United States District Court, S.D. New York
MEMORANDUM OPINION AND ORDER
JESSE M. FURMAN, District Judge.
On April 30, 2015 - the day the parties' pre-trial submissions were due (their first submissions having been stricken for many deficiencies) - defense counsel instead filed a motion to withdraw on the grounds that Defendants had failed to pay their legal fees and were refusing to cooperate with him. ( See Docket No. 56). Pursuant to Local Rule 1.4, "[t]he Court has a great deal of discretion in deciding a motion for withdrawal of counsel." Spadola v. N.Y.C. Transit Auth., No. 00-CV-3262 (VM), 2002 WL 59423, at *1 (S.D.N.Y. Jan. 16, 2002). In making that decision, courts "must... analyze two factors: the reasons for withdrawal and the impact of the withdrawal on the timing of the proceeding." Blue Angel Films, Ltd. v. First Look Studios, Inc., No. 08-CV-6469 (DAB) (JCF), 2011 WL 672245, at *1 (S.D.N.Y. Feb. 17, 2011). Although the non-payment of legal fees and a client's failure to cooperate can be valid reasons for counsel to withdraw, given the circumstances here, they are insufficient. Courts have frequently denied motions to withdraw filed too close to the beginning of trial, and this case is trial-ready. See, e.g., Vachula v. General Electric Capital Corp., 199 F.R.D. 454, 458 (D. Conn. 2000) ("Where an attorney moves to withdraw on the eve of trial, courts generally deny such a motion."); Fashion Boutique of Short Hills, Inc. v. Fendi, USA, Inc., No. 91-CV-4544 (MGC), 1999 WL 440626, at *1 (S.D.N.Y. June 28, 1999) (denying a motion to withdraw where the parties' Joint Pretrial Order "would have been submitted but for the filing" of the motion to withdraw). As noted above, the deadline for the parties' pre-trial filings (including the direct testimony of witnesses) has already passed. There can be no question that allowing counsel to withdraw at this point would significantly delay the proceedings.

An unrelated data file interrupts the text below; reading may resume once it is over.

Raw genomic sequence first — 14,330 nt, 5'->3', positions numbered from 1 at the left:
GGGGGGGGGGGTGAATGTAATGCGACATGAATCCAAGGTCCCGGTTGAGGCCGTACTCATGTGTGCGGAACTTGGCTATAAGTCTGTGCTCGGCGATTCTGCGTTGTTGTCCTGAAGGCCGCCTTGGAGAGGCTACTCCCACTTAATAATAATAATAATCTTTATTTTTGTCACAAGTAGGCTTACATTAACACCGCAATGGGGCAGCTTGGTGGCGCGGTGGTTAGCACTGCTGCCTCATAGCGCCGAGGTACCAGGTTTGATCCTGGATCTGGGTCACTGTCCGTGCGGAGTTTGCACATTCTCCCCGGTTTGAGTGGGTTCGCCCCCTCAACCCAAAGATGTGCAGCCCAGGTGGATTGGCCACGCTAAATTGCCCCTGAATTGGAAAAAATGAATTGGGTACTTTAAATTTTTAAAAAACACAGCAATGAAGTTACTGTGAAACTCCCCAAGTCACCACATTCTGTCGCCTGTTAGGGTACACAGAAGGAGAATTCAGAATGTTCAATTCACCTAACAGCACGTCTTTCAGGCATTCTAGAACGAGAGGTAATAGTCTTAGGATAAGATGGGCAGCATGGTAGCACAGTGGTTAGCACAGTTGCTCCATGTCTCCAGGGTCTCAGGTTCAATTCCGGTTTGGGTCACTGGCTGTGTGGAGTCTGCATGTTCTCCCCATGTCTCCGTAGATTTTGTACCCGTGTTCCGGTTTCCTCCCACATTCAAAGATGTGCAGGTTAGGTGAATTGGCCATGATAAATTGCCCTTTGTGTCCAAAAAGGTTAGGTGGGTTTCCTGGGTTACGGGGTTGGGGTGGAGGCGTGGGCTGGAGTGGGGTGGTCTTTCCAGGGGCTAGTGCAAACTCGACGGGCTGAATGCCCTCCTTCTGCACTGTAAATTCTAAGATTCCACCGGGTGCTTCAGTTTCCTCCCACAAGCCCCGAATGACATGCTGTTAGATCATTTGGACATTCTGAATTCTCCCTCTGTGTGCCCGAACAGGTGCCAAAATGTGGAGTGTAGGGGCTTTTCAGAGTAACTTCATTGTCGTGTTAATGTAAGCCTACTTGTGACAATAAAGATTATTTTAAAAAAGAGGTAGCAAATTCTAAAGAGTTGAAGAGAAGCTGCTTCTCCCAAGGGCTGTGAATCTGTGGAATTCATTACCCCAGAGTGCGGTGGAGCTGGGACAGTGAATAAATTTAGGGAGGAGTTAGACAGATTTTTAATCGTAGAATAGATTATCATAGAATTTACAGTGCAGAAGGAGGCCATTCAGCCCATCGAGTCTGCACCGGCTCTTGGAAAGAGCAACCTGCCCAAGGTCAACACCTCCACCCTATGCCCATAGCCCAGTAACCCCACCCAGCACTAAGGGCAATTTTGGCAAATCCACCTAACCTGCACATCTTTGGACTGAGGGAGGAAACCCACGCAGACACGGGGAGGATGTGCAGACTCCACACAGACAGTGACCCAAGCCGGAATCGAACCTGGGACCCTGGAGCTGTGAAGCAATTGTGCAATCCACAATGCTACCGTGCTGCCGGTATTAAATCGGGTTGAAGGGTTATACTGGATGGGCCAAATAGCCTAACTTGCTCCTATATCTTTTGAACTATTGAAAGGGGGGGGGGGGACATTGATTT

That delay is particularly concerning because Defendants' previous counsel also withdrew on the same grounds. ( See Docket No. 35). Not only will that fact make it more difficult for Defendants to find new counsel, but it also raises the specter that Defendants are engaging in strategic behavior to delay these proceedings. See Rophaiel v. Aiken Murray Corp., No. 94-CV-9064 (CSH), 1996 WL 306457, at *2 (S.D.N.Y. June 7, 1996) (denying a motion to withdraw where "[i]t would be too easy for a defendant to stall proceedings by inducing the withdrawal of its attorney by non-payment of fees"). Further, although defense counsel has represented that the individual defendant is willing to proceed pro se (Docket No. 57), Defendant Y Cafe NYC Inc. is a corporation and may not proceed pro se in federal court. Allowing counsel to withdraw would therefore either require the Court to stay proceedings for a significant length of time while the corporate Defendant found new counsel or put the corporate Defendant at great risk for default. See S.E.C. v. Great Am. Tech., 2009 WL 4885153, at *5 (S.D.N.Y. 2009). Lastly, because previous counsel withdraw on essentially the same grounds as presented in the instant motion, defense counsel "entered the engagement with eyes wide open." Id. That is, he knew the risks of undertaking the current representation and now must live with the consequences. Although the Court is sympathetic to defense counsel's predicament, granting the motion to withdraw would prejudice both parties, and would substantially impede the resolution of this case. Accordingly, the motion is DENIED.
The Clerk of Court is directed to terminate ...